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No decriminalisation of dispensing errors before spring 2016

The programme board is "content" with the level of responses to its decriminalisation consultation

A legal defence for inadvertent errors will not be introduced in the government's first year in power, according to the Department of Health

Dispensing errors will not be decriminalised before next spring, the programme board set up to “rebalance” pharmacy regulation has revealed.

There will be no health bill to take forward the Department of Health’s proposals to create a legal defence for inadvertent dispensing errors during the government's first parliamentary session, which runs until spring 2016, the board said in notes from its June meeting.

The board discussed the need for its chair Ken Jarrold to assure ministers that changes to the law “should proceed" because "the profession is fully ready to embrace [error] reporting”, it said in the meeting notes published yesterday (August 11).

The board added that it is “content with the level of support" it received for a public consultation on its proposed changes to the law, which will create a defence from prosecution for pharmacy professionals and unregistered members of staff who can show they meet “strict conditions”.

It acknowledged that some respondents called for “further clarification” about terms used in the defence, including that the individual must have acted “in the course of their profession”. The board stressed that it will be important to “manage expectations” about who will produce guidance on this issue and when it will be published.

The board also referred to concerns that the defence will not protect contractors who make an inadvertent labelling error, because this is also covered by a separate offence in the Human Medicines Regulations. It said that the Medicines and Healthcare products Regulatory Authority (MHRA) – which has the power to amend this legislation – “has no plans to make further changes”.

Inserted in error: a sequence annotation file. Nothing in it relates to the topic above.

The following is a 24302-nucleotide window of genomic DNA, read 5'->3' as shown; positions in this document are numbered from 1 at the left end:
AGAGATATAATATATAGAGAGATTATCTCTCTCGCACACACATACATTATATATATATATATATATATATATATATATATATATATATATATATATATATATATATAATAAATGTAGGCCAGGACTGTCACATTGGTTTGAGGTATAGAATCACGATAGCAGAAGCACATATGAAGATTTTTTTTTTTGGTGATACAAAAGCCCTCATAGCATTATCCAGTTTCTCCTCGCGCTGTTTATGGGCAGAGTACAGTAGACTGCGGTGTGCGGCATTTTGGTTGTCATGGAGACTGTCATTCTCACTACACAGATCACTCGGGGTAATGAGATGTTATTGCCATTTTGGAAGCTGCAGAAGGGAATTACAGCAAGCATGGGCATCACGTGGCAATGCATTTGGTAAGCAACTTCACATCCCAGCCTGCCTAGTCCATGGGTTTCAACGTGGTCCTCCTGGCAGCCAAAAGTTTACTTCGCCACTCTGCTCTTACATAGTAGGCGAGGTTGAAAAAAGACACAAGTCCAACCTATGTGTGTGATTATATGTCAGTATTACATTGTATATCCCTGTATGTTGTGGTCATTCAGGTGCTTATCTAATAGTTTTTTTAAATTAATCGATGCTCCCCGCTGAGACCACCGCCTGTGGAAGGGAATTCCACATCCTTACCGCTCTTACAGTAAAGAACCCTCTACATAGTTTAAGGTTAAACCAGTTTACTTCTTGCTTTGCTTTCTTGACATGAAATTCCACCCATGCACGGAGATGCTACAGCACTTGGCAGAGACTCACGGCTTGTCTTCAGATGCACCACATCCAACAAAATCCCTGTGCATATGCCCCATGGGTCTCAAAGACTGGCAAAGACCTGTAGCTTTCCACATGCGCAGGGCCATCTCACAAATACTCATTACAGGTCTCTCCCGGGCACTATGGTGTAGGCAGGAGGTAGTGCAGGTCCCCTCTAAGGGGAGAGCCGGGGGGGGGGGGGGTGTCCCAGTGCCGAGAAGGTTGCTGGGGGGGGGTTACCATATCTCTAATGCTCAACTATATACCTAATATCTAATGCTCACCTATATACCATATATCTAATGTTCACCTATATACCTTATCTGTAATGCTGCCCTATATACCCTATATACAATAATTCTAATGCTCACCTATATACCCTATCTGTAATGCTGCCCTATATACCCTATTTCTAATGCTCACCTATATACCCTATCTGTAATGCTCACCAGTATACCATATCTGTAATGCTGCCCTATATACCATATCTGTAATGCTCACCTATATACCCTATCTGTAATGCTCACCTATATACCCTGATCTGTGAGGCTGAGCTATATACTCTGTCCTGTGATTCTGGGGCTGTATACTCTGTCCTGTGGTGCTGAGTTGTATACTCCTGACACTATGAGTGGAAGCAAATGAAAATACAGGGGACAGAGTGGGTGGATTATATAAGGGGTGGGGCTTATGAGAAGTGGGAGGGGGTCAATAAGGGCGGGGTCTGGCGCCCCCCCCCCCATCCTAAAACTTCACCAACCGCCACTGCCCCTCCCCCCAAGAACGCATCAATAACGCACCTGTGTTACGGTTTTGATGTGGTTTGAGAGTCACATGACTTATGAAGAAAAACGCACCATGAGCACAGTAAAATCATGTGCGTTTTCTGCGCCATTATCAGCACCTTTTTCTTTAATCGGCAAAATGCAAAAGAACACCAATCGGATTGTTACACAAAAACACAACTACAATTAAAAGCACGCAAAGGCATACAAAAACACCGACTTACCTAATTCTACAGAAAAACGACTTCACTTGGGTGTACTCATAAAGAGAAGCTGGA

Expanding the scope of the defence

The board originally agreed that medicines prescribed by a pharmacist, as well as those supplied under a minor ailments or emergency supply scheme, will be outside the scope of the legal defence. But the DH said in the meeting that it will give “further consideration” to whether these can be included, following feedback from consultation respondents.

The board will also consider the implications of the defence for ‘hub and spoke’ dispensing models, it added.

The board said yesterday that it has since had further discussions about the consultation responses, which will inform its report to ministers.

In February, board chair Mr Jarrold told C+D that dispensing errors were unlikely to be decriminalised before 2016.     


What do you think about the delays?

We want to hear your views, but please express them in the spirit of a constructive, professional debate. For more information about what this means, please click here to see our community principles and information


Susan M Shepherd, Community pharmacist

I am not surprised at the delay. Even so, this is not decriminalisation, simply a new defence that can be offered in court in certain circumstances by certain individuals. It will still be criminal procedings against the pharmacist concerned. I wish that our representatives and the press would stop calling it decriminalisation. It is not and never will be.

Dodo pharmacist, Community pharmacist

Exactly right, a legal defence is not decriminalisation. We have been sold down the river on this. I will never self report any dispensing errors while they remain a criminal offence. I would advise all pharmacists to do the same.

London Locum, Locum pharmacist

Funnily enough locking up pharmacists could work for the profession by culling numbers. The remaining practitioners could thenwork together(unlikely I know) to raise the pay above minimum wage. The useless PSNC could actually earn their money for a change. The only fear is that the multiples would then really ramp up the opening of pharmacy schools to cover the loss of workers. By this time no doubt to get in to pharmacy school you'll just need a valid passport and a GCSE pass in english.

See my previous comments. This Govts priorities are dictated by The Daily Telegraph, Daily Mail and Rupert Murdoch. Since none of these have rushed to support a decriminalisation bill we shouldn't be surprised that progress is slower than tectonic plate drift

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